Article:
Most sales professionals are paid by commission, a fee, such as a percentage, that's earned from making a sale. Commission is often paid in lieu of a hourly wage or salary, making most sales professionals independent contractors. Whether your sales commissions are protected by Ohio law depends on a number of factors.
The Fair Labor Standards Act (FLSA) is a federal labor law that creates a national minimum wage and sets overtime requirements for most United States employers. The FLSA does not cover commissions earned from sales, even if the sales were part of your employment, since they are considered additional compensation. The FLSA only governs minimum wages and required overtime. In other words, there is no recourse under the FLSA to collect commissions owed to you by an employer or client. However, there is some recourse through state law.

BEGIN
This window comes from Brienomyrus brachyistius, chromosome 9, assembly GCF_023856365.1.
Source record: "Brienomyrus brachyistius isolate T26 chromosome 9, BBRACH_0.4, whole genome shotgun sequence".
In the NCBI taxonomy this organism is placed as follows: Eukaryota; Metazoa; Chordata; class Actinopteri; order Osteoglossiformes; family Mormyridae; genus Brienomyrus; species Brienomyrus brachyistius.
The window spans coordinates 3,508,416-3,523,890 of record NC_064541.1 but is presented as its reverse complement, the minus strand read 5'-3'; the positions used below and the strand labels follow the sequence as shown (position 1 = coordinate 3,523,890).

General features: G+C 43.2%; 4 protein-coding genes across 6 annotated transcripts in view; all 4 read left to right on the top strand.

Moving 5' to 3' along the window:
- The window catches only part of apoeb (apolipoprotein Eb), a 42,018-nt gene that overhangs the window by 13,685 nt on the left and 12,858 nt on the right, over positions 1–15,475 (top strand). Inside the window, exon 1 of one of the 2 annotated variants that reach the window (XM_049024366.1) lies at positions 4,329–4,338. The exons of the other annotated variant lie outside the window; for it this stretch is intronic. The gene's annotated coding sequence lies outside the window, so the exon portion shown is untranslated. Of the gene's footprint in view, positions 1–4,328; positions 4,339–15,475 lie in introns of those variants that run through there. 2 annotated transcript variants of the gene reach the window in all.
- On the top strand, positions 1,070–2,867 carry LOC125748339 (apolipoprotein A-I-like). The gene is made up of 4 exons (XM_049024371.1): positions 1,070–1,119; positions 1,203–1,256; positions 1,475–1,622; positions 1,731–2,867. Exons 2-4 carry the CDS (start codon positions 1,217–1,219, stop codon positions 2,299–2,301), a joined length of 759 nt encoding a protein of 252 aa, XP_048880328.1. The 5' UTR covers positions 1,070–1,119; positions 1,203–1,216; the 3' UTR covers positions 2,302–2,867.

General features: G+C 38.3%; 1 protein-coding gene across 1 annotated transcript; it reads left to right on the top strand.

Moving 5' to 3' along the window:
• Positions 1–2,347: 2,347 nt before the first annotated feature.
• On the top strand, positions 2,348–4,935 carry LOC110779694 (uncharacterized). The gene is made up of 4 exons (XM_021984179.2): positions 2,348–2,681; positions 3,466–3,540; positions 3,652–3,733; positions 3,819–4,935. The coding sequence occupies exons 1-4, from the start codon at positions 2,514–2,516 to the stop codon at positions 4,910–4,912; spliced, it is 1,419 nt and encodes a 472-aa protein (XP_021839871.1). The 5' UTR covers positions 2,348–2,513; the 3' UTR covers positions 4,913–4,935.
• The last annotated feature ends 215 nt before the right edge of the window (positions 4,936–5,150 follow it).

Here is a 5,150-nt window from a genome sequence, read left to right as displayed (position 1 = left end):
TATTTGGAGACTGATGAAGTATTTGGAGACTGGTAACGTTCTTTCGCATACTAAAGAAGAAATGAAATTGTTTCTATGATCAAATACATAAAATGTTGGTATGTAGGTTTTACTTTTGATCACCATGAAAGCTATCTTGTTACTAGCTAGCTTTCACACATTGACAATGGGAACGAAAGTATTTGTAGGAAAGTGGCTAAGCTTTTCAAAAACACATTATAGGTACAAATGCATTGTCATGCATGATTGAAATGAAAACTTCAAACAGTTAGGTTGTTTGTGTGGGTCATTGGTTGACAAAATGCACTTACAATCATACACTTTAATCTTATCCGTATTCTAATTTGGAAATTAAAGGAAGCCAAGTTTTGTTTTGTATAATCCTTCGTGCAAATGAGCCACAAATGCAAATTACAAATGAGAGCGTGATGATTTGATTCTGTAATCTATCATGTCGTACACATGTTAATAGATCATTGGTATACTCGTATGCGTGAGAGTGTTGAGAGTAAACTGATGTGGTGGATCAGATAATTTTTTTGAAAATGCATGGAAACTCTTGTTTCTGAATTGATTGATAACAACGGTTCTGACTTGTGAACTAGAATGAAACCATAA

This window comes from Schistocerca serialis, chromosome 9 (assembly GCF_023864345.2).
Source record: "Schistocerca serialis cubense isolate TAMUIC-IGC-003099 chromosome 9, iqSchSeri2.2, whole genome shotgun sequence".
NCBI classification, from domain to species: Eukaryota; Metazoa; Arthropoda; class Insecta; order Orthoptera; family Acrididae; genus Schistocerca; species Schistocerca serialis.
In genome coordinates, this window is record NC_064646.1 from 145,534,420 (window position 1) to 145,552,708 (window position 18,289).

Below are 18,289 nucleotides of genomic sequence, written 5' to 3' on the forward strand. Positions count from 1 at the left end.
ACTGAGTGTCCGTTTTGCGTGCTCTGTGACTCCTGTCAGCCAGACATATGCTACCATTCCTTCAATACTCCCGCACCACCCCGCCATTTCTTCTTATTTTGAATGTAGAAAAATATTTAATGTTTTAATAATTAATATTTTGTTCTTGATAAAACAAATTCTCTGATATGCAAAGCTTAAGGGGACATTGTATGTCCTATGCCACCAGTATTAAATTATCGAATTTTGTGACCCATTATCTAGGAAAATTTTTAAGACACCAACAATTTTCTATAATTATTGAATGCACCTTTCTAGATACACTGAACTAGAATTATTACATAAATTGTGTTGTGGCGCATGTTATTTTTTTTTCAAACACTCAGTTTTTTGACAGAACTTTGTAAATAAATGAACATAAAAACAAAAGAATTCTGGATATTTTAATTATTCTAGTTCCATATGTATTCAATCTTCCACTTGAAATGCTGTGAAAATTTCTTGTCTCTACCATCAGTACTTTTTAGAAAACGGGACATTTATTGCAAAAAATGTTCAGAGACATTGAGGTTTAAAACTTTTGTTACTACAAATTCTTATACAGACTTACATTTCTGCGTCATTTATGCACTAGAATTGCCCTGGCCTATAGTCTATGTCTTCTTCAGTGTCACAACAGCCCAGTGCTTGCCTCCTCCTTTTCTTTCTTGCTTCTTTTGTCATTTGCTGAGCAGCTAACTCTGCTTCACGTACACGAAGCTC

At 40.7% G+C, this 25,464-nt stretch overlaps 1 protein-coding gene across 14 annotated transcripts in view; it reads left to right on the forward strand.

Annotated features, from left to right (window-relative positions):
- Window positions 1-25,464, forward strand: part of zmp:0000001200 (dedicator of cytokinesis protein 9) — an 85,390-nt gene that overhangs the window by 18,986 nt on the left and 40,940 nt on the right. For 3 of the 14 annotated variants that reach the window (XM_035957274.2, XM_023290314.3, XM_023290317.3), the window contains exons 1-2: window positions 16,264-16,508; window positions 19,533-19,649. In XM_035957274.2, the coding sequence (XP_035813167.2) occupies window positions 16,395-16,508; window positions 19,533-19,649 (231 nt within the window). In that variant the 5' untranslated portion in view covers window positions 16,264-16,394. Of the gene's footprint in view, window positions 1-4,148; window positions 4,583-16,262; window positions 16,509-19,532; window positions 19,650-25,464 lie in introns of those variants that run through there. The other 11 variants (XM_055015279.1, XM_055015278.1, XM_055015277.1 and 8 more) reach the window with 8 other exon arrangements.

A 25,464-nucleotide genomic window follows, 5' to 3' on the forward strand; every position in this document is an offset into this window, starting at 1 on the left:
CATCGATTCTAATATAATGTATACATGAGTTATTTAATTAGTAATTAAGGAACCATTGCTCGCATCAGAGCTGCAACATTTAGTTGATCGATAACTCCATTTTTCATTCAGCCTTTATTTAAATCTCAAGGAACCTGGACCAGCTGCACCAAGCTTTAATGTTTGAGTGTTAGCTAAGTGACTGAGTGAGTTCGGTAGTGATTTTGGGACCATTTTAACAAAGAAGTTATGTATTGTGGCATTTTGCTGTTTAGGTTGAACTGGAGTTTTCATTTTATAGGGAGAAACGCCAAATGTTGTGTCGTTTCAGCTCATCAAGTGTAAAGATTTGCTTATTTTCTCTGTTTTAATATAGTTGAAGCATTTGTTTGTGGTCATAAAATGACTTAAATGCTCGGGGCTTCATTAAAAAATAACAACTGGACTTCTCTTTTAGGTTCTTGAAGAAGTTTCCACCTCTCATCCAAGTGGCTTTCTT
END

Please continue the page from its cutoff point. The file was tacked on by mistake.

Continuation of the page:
Ohio Labor Law
Ohio law defines commission as "compensation accruing to a person for payment by another person, the rate of which is expressed as a percentage of the dollar amount of orders, sales or profits." Since commissions are not classified as wages in Ohio, and most salespersons are considered independent contractors rather than employees, they fall outside of Ohio wage and labor laws. Therefore, to recover commissions earned but not yet paid to you, you must pursue recovery through Ohio contract law.
Under Ohio law, commissions are due based on the terms of the contract. If no contract exists, commissions are due based on past business practices among the parties or based on the customary practice in the related sales field. Additionally, if the contract between the parties is terminated early, any and all unpaid commissions must be paid within 30 days of the termination, and any commissions that accrue after the termination must be paid within 13 days under Ohio law.
If your previous employer or client fails to pay commissions owed to you in accordance with Ohio law, you can bring a civil lawsuit against them to collect your commission in court. Ohio law also allows you to seek exemplary damages equal to three times the amount you were originally owed if your former employer or client willfully withheld the payment or otherwise acted in bad faith. You can also collect court and attorney fees if you are successful.